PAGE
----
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Sunday, May 27, 2007

UFO! >gasp<

Un-Finished Object from a long time ago. This is my attempt to use up my fabric scraps. I occasionally quilt and sew other projects, so I have a lot of oddly shaped remnants. If I cut them in to strips then glue them end on end, they become a ball of recycled and knittable fiber. And my scraps drawer gets emptied! This takes a little time, almost no effort when you use a rotary cutter, and just a little bit of glue. My ball of fiber is stripe-y, and I never know when a new stripe will appear. The fun factor for me is high on this. I also get to reminisce about the projects from the leftover fabric. This garter stitch rectangle may eventually become a rug or bag. This project is a winner all around.

(Now you are thinking, "Isn't she clever?" Not really. I got the idea from the thrifty homeschooler. I have seen similar things in kits as well. Maureen is a home school mom from Michigan, whom I met and heard speak about three years ago at a home school conference. Her daughters knitted back packs out of strips.)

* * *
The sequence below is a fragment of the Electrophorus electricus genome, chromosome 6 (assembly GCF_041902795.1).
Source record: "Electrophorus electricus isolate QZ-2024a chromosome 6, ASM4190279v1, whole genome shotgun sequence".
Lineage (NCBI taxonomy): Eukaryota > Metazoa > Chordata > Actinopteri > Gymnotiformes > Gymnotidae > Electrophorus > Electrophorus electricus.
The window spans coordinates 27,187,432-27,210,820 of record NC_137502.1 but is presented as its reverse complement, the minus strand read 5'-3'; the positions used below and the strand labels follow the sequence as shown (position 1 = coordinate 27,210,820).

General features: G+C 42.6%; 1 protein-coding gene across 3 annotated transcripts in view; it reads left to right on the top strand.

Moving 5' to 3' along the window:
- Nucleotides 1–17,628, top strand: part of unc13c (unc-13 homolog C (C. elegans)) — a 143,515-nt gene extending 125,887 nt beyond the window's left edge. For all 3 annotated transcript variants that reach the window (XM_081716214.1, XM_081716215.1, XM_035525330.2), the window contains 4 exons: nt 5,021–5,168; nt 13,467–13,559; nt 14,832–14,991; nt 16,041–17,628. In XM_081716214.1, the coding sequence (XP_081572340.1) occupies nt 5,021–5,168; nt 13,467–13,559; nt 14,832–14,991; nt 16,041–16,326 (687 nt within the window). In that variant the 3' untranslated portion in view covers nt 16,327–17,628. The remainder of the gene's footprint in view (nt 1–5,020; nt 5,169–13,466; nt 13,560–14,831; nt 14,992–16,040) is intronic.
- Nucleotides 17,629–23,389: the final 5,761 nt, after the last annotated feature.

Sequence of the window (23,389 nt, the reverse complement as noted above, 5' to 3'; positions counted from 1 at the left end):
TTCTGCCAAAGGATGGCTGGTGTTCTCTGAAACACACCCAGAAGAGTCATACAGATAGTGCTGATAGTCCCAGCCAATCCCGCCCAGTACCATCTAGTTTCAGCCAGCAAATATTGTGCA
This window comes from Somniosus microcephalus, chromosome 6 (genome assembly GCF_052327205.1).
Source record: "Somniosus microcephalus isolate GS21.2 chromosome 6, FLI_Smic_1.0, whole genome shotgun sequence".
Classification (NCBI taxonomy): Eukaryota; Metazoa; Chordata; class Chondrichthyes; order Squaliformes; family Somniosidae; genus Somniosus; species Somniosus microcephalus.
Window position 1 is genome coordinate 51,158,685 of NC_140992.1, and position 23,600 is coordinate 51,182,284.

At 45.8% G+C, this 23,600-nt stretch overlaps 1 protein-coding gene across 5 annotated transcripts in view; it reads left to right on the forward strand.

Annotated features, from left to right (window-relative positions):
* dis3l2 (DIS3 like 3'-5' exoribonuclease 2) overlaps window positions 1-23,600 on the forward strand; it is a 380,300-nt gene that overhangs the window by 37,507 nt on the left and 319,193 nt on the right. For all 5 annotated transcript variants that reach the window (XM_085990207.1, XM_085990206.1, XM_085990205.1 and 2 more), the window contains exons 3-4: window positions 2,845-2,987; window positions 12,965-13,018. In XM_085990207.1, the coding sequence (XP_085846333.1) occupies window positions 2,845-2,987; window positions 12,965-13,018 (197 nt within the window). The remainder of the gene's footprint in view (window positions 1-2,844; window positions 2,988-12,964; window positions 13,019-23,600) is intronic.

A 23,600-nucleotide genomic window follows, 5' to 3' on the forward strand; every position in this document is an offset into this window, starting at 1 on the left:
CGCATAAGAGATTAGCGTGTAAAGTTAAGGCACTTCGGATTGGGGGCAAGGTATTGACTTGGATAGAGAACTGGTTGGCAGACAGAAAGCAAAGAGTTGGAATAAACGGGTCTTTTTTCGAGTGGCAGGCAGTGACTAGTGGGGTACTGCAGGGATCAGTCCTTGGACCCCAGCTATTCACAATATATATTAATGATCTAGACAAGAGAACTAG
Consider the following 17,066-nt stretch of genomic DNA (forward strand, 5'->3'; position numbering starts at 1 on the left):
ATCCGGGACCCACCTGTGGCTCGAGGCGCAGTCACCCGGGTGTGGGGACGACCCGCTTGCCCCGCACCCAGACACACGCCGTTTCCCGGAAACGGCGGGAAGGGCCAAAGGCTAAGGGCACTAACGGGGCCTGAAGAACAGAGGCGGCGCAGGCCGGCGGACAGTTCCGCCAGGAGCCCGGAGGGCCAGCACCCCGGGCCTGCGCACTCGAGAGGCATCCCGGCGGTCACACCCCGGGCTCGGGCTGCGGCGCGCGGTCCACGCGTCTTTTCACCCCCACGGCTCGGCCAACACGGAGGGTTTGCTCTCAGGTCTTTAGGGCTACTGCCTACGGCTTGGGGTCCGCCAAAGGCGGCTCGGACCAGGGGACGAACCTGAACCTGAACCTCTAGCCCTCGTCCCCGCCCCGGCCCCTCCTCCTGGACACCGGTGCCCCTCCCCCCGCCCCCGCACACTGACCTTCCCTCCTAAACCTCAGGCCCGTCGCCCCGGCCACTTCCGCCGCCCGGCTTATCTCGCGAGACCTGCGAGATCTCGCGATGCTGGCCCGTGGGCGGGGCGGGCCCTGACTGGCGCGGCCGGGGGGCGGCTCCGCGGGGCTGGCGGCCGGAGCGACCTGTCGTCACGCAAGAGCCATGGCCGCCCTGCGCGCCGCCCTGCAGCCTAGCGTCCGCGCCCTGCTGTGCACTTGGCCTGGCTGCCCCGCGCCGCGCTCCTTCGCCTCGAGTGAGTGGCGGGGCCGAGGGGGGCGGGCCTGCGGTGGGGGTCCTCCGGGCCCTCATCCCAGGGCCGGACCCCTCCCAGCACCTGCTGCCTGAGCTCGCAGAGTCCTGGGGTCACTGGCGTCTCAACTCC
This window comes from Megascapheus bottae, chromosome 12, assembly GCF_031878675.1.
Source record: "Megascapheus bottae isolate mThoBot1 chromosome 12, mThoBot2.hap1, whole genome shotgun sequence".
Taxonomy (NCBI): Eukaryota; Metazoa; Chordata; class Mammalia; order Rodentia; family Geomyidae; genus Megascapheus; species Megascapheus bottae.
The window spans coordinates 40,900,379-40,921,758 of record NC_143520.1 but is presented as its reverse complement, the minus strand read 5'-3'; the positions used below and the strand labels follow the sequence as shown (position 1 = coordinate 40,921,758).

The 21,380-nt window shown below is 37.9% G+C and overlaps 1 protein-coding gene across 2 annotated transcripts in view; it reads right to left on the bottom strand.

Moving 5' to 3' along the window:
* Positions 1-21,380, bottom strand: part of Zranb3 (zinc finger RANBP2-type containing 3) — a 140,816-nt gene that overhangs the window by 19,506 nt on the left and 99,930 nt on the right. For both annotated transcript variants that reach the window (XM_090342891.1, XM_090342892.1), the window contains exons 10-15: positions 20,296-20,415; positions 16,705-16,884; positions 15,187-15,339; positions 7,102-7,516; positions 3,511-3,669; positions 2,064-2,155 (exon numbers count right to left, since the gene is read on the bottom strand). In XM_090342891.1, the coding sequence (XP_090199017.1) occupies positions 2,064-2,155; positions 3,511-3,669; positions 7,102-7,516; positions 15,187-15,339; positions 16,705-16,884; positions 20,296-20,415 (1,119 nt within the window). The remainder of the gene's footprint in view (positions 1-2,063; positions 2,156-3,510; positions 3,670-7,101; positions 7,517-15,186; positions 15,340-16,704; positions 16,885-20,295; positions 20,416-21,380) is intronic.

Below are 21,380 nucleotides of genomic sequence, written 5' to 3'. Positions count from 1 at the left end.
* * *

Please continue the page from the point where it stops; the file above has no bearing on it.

Wednesday, May 23, 2007

Done with the Janis tank

I finished the tank top! And it fits! It makes me look very flat chested, though and that is a look I generally avoid. So I am not sure that I'll take a photo. Back to making more ornaments.

Friday, May 18, 2007

Our first CSA delivery!

No crafting this week. I ran out of the paper I was using. To keep the Easter theme going, I need to locate more. Knitting usually occurs at night when I'm chilling out. Haven't chilled out at night this week because I'm at the ball park so much. I have checked my garden a few times, eaten some salad from it, thinned my carrots, and am trying to stir up some perennial thinning and trading with friends.

So no crafting this week. That does not stop me from eating, though. Which brings me to: our CSA's first box of the year came today. I am splitting a share this year, so we are splitting: lettuces "Black seeded Simpson" and "Cracoviensis," green garlic, asparagus, radishes. And someone got an edible flower. Not sure where it went since it is so small. Happy weekend, everyone!


Friday, May 11, 2007

Tiny clothes

The jumper you see here is from the book _Great Knitted Gifts_, by Andrea Shackleton. Yarn is Lion Brand Magic Stripes in Jellybean.

Zamozo asked what do you do with the tiny clothes?